Some readers have asked which dragon dollar is the most popular amongst collectors. The most famous chinese silver dollar from the late Qing era is most likely the Y31 silver dollar, colloquially referred to as “宣三” in China. It was minted in 1911 (3rd year of the rule of Xuan Tong) at the Central Mint in Tianjin. It was the last imperial coin issued before the regime was toppled by the Xinhai revolution. The design of this chinese silver dollar is considered by many collectors to be the most beautiful, and it is also the only imperial chinese coin bearing the “ONE DOLLAR” face value to have been circulated. While not rare by any measure, the Y31 dollar has seen its market value rise steeply in recent years due this popularity.
This dragon dollar was issued by the central authority, which means it had standardised weight, metal composition and design, but there exists nonetheless three die variations of this chinese coin.
The most commonly seen is called “浅版” in China, or “shallow strike version” (see below). Since it was struck with old dies, the details of the design are less clear in this version than in early ones. By looking carefully at the DOLLAR word on the reverse, one can see that the R was repaired by adding back a missing leg. It is labelled as “w/o Flame, w/o Dot” by PCGS:
The earliest version is called “深版“, or “deep strike version”. The details of this version are very sharp, the R in DOLLAR is still intact, and an additional spine which was lost to weak strike or die deterioration in subsequent versions is still visible at the tip of the tail of the dragon, across the cloud. While this version is only slightly scarcer than the 浅版, it is usually more expensive due to its popularity. This coin is labelled “Extra flame” by PCGS, due to the “additional” spine at the end of the tail of the dragon:
The last version is actually a restrike of the 浅版. In the years following the 1911 revolution, old dies were reused to issue new coins and avoid currency shortages. The already well worn dies of the 浅版 Y31 were briefly reused to mint the Y31.1 dollar, much scarcer than the earlier “official” issues. The only difference with the original dies is the addition of a dot after the word “DOLLAR“. Similar alterations were done to other revolutionary restrikes, like the 1904 Kiang Nan dollar with dots in the denomination.
Since the Y31.1 dollar is much more rare and expensive than other versions, many unscrupulous coin dealers or counterfeiters have tooled genuine dollars to add a silver dot, thus instantly doubling their profits. Most of these coins have been polished or cleaned first, though, to make the modification less obvious.
It is therefore advised to avoid buying cleaned or polished Y31.1 dollars. Genuine coins from the type “dot after dollar” (带点) were all made using the “w/o Flame, w/o Dot” 浅版 dies, so they have the same characteristics: fixed “R”, unclear details, and one spine less on the dragon tail. Uneven toning around the dot should be considered with extreme suspicion. A dot on a “Extra flame” dollar is a certain indication of tooling. Once again, be careful when buying chinese coins!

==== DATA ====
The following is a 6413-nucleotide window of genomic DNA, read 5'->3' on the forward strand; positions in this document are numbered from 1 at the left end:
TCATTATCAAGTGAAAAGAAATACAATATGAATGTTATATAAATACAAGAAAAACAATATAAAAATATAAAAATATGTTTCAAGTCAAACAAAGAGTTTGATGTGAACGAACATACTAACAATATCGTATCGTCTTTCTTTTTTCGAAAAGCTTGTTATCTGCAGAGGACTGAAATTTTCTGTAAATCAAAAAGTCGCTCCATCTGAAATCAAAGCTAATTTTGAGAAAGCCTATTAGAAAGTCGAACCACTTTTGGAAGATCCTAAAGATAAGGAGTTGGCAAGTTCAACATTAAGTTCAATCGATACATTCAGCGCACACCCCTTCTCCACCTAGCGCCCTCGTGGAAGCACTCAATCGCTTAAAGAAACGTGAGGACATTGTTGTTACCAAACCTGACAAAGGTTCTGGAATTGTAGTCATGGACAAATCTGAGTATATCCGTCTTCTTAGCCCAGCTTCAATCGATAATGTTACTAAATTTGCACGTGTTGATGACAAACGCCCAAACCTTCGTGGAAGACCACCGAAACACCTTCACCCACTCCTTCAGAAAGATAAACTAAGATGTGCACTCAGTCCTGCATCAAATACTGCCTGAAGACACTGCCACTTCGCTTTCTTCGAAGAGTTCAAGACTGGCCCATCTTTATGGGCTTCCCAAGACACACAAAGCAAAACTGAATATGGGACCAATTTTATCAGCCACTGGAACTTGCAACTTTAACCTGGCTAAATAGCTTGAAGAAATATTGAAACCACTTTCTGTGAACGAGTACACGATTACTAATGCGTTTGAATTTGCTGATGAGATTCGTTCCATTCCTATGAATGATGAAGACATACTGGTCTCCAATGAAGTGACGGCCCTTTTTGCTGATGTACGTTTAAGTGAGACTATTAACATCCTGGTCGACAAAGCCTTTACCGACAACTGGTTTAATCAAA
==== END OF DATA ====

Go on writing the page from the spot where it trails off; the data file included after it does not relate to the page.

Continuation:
In one of these internet message boards I frequent, a fellow Chinese coins collector produced pictures of a coin he had just bought from a dealer in Bangkok. I immediately identified a 英文大字珍珠龙: a nice variety of one of the most beautiful Chinese coins, the Kiang Nan dragon whose scales are ornate with pearls. This coin (often called “dragon with circlet-like scales” in English) was minted briefly in Nanjing at the beginning of the year 1898, before being replaced with a simpler design. There is several die varieties known, all very scarce.
Chinese characters on this particular variety are written with thicker strokes than usual, and the English legend is bolder as well. This concerned the new owner of this coin; did the unusual shape of the characters meant it was a forgery? I knew the design of the characters was normal, but finding a genuine 珍珠龙 (dragon with circlet-like scales) is a rare occurence, so the pictures still deserved a careful inspection.
The low resolution of the pictures didn’t allow me to get a good impression of the surface and relief of the coin. It looked like it had been dipped, but the details were convincing enough. The weight seemed a bit light (26.5 grams), but nothing egregious either. The picture of the edge was too blurry to be useful. At that point, I would have said it was a genuine, albeit badly cleaned coin. Nonetheless, something smelled fishy about it; something didn’t felt quite right, but for now I was unable to pinpoint it.
The next morning, higher resolution pictures were posted. Right upon looking at the edge, I knew the coin was fake. The reeding didn’t have the soft, rounded shape common to all the Kiang Nan silver dollars.
Now confident about the true nature of this coin, I had to announce the sad news to its owner: the case of the Bangkok pearls was closed. One day later, the Chinese coin collector posted a follow up. He had got confirmation from another coin dealer that the coin was indeed a forgery, and was able to return it for a refund. This case had a happy ending; not all do…